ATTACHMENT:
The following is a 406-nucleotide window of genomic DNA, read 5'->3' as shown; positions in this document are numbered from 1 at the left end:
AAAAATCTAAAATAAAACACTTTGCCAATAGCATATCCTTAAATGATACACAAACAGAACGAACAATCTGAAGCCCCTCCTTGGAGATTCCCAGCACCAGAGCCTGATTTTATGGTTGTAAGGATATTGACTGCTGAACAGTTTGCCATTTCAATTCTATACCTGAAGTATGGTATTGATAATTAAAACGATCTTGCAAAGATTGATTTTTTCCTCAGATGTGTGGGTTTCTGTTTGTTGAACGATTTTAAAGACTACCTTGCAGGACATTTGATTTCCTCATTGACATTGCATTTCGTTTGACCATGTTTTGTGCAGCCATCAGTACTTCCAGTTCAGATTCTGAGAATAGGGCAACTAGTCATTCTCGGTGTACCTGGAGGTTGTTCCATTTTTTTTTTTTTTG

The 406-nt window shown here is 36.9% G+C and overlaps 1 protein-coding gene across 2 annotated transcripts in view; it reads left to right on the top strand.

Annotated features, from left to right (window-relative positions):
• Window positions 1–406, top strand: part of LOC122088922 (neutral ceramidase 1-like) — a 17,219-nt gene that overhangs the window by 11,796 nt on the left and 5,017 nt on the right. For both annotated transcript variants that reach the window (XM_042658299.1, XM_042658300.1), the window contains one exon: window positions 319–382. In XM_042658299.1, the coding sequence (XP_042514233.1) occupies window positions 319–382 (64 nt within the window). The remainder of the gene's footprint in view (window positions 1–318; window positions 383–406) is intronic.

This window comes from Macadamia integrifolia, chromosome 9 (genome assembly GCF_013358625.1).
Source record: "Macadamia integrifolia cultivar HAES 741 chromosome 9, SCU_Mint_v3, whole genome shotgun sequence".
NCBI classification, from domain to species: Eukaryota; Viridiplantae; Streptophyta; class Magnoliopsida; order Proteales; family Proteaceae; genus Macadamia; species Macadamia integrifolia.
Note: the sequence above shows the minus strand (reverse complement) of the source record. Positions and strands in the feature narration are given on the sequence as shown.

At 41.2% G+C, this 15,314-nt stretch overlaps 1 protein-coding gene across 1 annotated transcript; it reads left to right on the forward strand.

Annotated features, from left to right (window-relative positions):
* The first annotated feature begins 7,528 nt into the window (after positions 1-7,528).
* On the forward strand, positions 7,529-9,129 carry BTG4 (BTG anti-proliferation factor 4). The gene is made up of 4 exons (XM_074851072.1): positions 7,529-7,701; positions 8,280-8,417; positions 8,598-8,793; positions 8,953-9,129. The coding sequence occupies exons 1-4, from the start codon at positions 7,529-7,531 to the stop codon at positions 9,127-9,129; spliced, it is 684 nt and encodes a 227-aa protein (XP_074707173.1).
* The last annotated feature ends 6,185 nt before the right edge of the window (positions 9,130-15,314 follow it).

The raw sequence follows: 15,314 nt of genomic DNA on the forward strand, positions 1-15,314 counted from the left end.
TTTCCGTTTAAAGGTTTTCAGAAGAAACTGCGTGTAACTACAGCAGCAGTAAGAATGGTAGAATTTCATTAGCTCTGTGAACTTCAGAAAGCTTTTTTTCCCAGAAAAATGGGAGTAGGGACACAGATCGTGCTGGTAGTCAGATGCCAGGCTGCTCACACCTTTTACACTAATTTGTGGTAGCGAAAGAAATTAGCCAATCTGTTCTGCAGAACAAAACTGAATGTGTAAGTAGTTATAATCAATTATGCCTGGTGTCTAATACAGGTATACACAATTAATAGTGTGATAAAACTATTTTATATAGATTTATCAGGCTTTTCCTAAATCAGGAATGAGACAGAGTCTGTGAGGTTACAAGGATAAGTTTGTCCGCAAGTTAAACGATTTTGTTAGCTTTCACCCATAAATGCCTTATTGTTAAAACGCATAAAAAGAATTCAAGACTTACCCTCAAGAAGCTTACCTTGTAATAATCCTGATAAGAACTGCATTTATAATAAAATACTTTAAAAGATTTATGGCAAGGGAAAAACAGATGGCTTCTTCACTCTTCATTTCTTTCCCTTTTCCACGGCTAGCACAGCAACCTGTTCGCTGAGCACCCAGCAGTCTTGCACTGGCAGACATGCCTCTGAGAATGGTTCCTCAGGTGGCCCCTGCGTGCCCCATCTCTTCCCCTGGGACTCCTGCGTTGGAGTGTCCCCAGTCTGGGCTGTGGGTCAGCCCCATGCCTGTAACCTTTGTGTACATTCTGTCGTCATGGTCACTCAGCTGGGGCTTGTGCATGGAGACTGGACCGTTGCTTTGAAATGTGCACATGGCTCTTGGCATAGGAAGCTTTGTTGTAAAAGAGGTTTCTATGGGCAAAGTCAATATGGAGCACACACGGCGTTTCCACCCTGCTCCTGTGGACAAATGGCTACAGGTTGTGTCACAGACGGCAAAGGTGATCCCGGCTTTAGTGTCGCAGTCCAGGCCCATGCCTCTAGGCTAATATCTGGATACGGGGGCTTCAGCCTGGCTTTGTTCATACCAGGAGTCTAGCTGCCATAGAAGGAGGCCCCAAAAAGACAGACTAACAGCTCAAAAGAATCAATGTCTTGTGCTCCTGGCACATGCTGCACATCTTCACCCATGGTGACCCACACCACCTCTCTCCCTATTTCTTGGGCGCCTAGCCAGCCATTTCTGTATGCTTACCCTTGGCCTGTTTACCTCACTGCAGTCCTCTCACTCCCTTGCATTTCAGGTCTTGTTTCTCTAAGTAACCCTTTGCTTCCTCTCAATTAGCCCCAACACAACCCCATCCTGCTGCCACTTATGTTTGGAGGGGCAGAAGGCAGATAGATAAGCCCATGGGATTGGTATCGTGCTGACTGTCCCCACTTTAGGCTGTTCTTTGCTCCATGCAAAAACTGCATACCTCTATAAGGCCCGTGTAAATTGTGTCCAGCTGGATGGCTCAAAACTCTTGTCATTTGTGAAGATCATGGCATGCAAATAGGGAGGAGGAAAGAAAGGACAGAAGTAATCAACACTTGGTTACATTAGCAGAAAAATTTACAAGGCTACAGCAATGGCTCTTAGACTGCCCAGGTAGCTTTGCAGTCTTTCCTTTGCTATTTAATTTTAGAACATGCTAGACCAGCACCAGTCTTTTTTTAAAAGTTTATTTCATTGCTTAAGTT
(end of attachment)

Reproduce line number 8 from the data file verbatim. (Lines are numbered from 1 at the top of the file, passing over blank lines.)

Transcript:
NCBI classification, from domain to species: Eukaryota; Viridiplantae; Streptophyta; class Magnoliopsida; order Proteales; family Proteaceae; genus Macadamia; species Macadamia integrifolia.